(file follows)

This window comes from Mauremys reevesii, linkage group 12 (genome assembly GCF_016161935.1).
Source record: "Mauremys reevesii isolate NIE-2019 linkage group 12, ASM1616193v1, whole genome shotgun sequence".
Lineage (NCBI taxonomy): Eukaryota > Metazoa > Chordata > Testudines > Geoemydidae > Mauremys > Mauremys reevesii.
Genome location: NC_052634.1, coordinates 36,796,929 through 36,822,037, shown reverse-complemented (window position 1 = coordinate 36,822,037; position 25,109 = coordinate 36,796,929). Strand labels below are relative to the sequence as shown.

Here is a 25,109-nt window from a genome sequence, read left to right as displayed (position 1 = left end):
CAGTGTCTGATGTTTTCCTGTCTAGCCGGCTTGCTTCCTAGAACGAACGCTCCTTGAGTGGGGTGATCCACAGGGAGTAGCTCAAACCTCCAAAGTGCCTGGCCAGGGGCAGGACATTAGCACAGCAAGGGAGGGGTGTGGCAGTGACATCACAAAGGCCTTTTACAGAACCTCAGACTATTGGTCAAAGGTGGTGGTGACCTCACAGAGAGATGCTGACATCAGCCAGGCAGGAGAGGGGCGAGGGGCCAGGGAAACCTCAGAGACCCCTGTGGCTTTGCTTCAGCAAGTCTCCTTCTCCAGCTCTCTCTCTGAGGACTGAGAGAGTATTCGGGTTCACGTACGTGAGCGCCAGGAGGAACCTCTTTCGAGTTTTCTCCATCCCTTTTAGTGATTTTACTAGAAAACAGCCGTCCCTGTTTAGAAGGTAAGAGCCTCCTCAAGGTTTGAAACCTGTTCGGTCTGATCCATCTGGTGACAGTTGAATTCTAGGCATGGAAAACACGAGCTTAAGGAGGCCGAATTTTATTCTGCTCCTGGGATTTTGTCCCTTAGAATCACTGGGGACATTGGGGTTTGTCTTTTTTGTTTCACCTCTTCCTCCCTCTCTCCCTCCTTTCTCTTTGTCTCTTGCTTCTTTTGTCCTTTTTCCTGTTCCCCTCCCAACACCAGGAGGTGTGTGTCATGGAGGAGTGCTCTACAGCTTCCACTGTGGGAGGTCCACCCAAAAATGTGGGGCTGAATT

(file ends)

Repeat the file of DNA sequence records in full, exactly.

This window comes from Mauremys reevesii, linkage group 12 (genome assembly GCF_016161935.1).
Source record: "Mauremys reevesii isolate NIE-2019 linkage group 12, ASM1616193v1, whole genome shotgun sequence".
Lineage (NCBI taxonomy): Eukaryota > Metazoa > Chordata > Testudines > Geoemydidae > Mauremys > Mauremys reevesii.
Genome location: NC_052634.1, coordinates 36,796,929 through 36,822,037, shown reverse-complemented (window position 1 = coordinate 36,822,037; position 25,109 = coordinate 36,796,929). Strand labels below are relative to the sequence as shown.

Here is a 25,109-nt window from a genome sequence, read left to right as displayed (position 1 = left end):
CAGTGTCTGATGTTTTCCTGTCTAGCCGGCTTGCTTCCTAGAACGAACGCTCCTTGAGTGGGGTGATCCACAGGGAGTAGCTCAAACCTCCAAAGTGCCTGGCCAGGGGCAGGACATTAGCACAGCAAGGGAGGGGTGTGGCAGTGACATCACAAAGGCCTTTTACAGAACCTCAGACTATTGGTCAAAGGTGGTGGTGACCTCACAGAGAGATGCTGACATCAGCCAGGCAGGAGAGGGGCGAGGGGCCAGGGAAACCTCAGAGACCCCTGTGGCTTTGCTTCAGCAAGTCTCCTTCTCCAGCTCTCTCTCTGAGGACTGAGAGAGTATTCGGGTTCACGTACGTGAGCGCCAGGAGGAACCTCTTTCGAGTTTTCTCCATCCCTTTTAGTGATTTTACTAGAAAACAGCCGTCCCTGTTTAGAAGGTAAGAGCCTCCTCAAGGTTTGAAACCTGTTCGGTCTGATCCATCTGGTGACAGTTGAATTCTAGGCATGGAAAACACGAGCTTAAGGAGGCCGAATTTTATTCTGCTCCTGGGATTTTGTCCCTTAGAATCACTGGGGACATTGGGGTTTGTCTTTTTTGTTTCACCTCTTCCTCCCTCTCTCCCTCCTTTCTCTTTGTCTCTTGCTTCTTTTGTCCTTTTTCCTGTTCCCCTCCCAACACCAGGAGGTGTGTGTCATGGAGGAGTGCTCTACAGCTTCCACTGTGGGAGGTCCACCCAAAAATGTGGGGCTGAATT